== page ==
Kids Have Stress Too: Mindful Breathing by Stephen Smith and Mali Bain

Instructional Sample:
Mindful Breathing
K-3, Physical and Health Education

Rationale

Research on the effectiveness of mindfulness interventions has grown substantially in the past 15 years, moving from clinical/medical settings to population-based application at the school level.
For students, training in mindfulness practice has demonstrated improvements in working memory, attention, academic skills, social skills, emotional regulation, and self-esteem, as well as self-reported improvements in mood and decreases in anxiety, stress, and fatigue.
This approach can be used at the start or end of class, or between activities; it can also be used during a transition time, to help students calm and prepare themselves for a reflective activity after physical activity.

Big Ideas:
·         Our physical, emotional, and mental health are interconnected
·         Adopting healthy personal practices and safety strategies protects ourselves and others.

Curricular Competency: 
·         Identify and apply strategies that promote mental well-being

Content: 
·         Practices that promote health and well-being

Core Competencies:
·         Personal Awareness and Responsibility – Well-being

First Peoples Principles of Learning:
·         Learning involves patience and time.

Description

Getting ready: Finding a relaxed position

Ask students to sit with you in a circle on a flat surface, facing toward the centre, with their legs crossed and hands clasped and resting in their lap. If there is enough space, you can ask the students to lie down.

Group activity: Mindful breathing

Tell the students you are going to teach them a special way of breathing that can help them relax when they are upset or stressed. Explain the deep breathing technique by saying, “We are going to breathe in and out slowly and evenly. On the first count we breathe in [model the ‘in’ breath], and on the second count we breathe out [model the ‘out’ breath]. Let’s all try the even breathing now.”
Let the students try three sets of evenly spaced in-and-out breathing.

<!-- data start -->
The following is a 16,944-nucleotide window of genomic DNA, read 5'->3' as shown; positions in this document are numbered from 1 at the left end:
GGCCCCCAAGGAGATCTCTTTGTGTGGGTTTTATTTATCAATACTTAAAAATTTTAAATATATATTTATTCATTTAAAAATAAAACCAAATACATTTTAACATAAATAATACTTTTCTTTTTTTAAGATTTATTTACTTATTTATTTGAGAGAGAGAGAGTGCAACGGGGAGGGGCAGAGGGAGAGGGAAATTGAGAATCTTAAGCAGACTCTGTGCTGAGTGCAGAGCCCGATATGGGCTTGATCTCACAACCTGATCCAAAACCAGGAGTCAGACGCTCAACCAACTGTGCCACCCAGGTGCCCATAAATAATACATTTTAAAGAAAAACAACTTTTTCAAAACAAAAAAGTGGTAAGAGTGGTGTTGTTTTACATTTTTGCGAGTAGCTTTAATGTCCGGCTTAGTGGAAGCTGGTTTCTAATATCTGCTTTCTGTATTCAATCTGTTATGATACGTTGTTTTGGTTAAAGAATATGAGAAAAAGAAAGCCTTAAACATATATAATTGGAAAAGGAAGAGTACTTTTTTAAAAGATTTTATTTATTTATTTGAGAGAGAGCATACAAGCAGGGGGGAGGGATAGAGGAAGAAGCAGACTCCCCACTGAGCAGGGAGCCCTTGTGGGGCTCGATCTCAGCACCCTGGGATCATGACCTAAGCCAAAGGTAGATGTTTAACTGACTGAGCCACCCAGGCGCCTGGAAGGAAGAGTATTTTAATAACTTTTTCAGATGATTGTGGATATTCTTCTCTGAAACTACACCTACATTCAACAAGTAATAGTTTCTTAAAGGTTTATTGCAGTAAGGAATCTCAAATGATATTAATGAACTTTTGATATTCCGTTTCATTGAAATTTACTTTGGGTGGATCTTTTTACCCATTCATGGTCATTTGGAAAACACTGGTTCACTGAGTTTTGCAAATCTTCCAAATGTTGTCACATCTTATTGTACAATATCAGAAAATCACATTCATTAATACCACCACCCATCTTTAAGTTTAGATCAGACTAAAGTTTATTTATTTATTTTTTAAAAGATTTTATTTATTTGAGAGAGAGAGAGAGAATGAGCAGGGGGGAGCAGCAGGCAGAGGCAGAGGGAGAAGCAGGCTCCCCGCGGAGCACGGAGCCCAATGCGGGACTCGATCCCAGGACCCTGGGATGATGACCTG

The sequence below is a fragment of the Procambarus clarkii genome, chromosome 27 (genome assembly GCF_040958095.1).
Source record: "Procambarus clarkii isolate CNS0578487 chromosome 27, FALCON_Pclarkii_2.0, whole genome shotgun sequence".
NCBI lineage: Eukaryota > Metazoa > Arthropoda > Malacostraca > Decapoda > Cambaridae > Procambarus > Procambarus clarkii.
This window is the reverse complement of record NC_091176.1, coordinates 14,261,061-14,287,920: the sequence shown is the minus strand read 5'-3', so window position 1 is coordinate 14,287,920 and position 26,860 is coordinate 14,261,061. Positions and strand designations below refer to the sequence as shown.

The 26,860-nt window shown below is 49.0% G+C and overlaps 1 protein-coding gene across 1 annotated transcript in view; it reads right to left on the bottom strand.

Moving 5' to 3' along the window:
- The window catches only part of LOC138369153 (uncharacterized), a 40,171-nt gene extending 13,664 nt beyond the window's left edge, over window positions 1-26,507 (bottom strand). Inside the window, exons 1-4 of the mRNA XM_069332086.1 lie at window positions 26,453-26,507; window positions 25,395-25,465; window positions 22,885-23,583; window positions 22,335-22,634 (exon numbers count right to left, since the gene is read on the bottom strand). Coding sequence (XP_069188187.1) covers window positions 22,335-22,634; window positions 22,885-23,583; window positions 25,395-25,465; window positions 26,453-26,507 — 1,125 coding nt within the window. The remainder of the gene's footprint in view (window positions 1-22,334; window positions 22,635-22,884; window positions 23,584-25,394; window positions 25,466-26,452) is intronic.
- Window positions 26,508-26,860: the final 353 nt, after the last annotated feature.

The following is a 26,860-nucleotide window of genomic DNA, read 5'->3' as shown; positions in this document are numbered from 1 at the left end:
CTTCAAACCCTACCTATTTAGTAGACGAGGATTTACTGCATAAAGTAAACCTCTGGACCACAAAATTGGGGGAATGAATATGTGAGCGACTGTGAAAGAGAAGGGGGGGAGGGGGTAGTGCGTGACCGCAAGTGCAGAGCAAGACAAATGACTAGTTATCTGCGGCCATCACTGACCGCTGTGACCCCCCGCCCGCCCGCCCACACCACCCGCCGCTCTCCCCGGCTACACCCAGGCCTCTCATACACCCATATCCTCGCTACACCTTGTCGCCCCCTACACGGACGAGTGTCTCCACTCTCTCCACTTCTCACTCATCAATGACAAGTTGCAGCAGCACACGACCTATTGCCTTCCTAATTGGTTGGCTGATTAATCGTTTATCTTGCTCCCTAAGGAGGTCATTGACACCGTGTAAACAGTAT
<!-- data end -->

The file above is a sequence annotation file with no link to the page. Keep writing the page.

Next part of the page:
At the end of the three sets, ask the students to raise their hands if they feel more relaxed.
Explain to students that even breathing can calm them down when they are stressed or angry, and that no one else will even know what they are doing. Tell them the deep breathing technique is like having their own first aid kit for regaining calm and feeling in control. Continue the exercise until all students have been quiet and relaxed for a few minutes.
When the group begins to stir, ask everyone to follow you by taking a deep breath in, letting it out, standing up, and stretching.
Ask the students what it was like to just think about their breathing for a few moments – how did it make them feel?
Invite students to try the breathing exercise at home. Brainstorm with them about good times to use it (e.g., before they go to sleep) and ask them to report back about how it worked. Remind the students that they can use deep breathing any time they need to calm down or de-stress. Remind students to breathe out as slowly as they breathe in. Breathing in deeply without relaxed, slow exhalation can lead to dizziness or hyperventilation.

 

Follow-up: Application

A few days later, ask the students to share their experiences of using the breathing exercise at home. Did it work? If not, ask them to think about some of the reasons why it might not have worked. Were they distracted by others? Were they unable to find a quiet spot to do it? Did they repeat their deep breath in and slow exhalation?